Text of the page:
Local mask manufacturer Detmold Group is on track to produce one million life-saving face masks per day. But these single-use polypropylene-based shields have a much longer life than their initial use.
The lifecycle of a face mask
SPECIAL REPORT: COVID-19 ADELAIDE
The famous dancing plastic bag scene from American Beauty reminds some YouTube commenters of how “beauty lies in the most unexpected of places”.
The clip reminds CityMag of how many disposable face masks we’ve seen littered on the ground since COVID-19 hit (read: a lot).
When the global pandemic became a reality, sustainable practices went out the window. KeepCups were banned in cafés to limit the spread of the virus, and donning a pair of single-use gloves in the supermarket became encouraged.
So, when South Australian-based paper and board manufacturing company Detmold Group won a State Government contract to produce millions of much-needed respirator and surgical masks for health care workers in March, we wondered what impact this would have on the environment.
An SA Health document says the deal was to provide a “sustainable supply chain solution” to the local impacts caused by the global shortage of respirators.
The company has since shipped out the first 2,700 of its newly minted D95+ respirator masks to metropolitan hospitals from its Brompton manufacturing plant.
Detmold says on its website it’s committed to environmentally friendly manufacturing practices, and examines the sustainability of its products every step of production.
Tom Lunn from Detmold Group says the new masks were designed foremost to protect the healthcare worker, but they’re always looking at ways to make products environmentally friendly.
“It’s very much designed with the health of the clinician in mind,” Tom says.
“The D95+, that respirator, is absolutely trying to create an air seal so that there are no particles in the atmosphere entering around the sides of that mask, to protect that health worker.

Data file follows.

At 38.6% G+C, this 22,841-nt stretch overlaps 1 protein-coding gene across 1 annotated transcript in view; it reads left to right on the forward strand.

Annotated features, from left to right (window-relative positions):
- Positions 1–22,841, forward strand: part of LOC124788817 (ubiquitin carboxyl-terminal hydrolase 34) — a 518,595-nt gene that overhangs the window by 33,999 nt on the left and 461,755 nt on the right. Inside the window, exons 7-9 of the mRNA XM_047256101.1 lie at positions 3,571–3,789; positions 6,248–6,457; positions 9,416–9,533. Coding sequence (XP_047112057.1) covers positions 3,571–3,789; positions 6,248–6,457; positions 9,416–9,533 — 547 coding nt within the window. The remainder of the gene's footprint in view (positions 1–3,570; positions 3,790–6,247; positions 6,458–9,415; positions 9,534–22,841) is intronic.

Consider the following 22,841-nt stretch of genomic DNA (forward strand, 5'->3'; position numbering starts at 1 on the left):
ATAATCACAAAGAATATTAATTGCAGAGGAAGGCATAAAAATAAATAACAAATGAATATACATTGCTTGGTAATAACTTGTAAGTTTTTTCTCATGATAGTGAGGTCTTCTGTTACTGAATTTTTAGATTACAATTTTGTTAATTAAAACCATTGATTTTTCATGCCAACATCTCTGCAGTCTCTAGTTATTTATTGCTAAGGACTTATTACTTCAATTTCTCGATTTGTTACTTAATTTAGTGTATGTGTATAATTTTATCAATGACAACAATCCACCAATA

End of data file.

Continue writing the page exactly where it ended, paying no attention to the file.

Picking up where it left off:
“We make it by combining, typically, four layers of various specifications of the non-woven polypropylene. One is hygroscopic, so it stops blood entering or fluids entering.
“The one on the inside is the opposite – it actually absorbs some moisture so that your breath and condensation don’t build up.
“Then you have the active layers of filtration in between, which is stopping the bacteria from passing, so it’s actually a bacterial barrier.”
The D95+ masks are single-use, Tom says, but the longevity of the mask is determined by the type of work done by the health worker. Those working in intensive care or an infectious disease department need a new mask for every patient they see. In lower-risk areas like radiology, however, the health worker may be able to wear a single mask for an entire shift.
Single-use medical equipment, of course, isn’t new.
A range of surgical tools can only be used once, to limit cross-contamination or re-infection.
Tools can be sterilised and re-used, but that depends on the manufacturer’s instructions, says SA Health.
For now, Detmold is working within the parameters of what it can do: to ensure the plastic-based masks keep the wearer safe, and are at least disposed of adequately.
“It’s still early days. It’s only been 14 weeks since the project started,” Tom says.
“Our focus, in terms of the sustainability of the masks, is really to partner with Med-X.
“Med-X collects streams of medical waste and their focus is really to find recycling options for all of those waste streams.”
Tom says if these masks are sent to landfill, they would deteriorate into microplastics. They are in no way biodegradable and need to be recycled in a specific industrial process to reclaim the materials.
The company is currently in talks with technology companies and universities to explore renewable-based materials, like hemp and paper.
But even the stock-standard store-bought masks are made from this non-woven polypropylene.
“The same lifecycle issues apply.”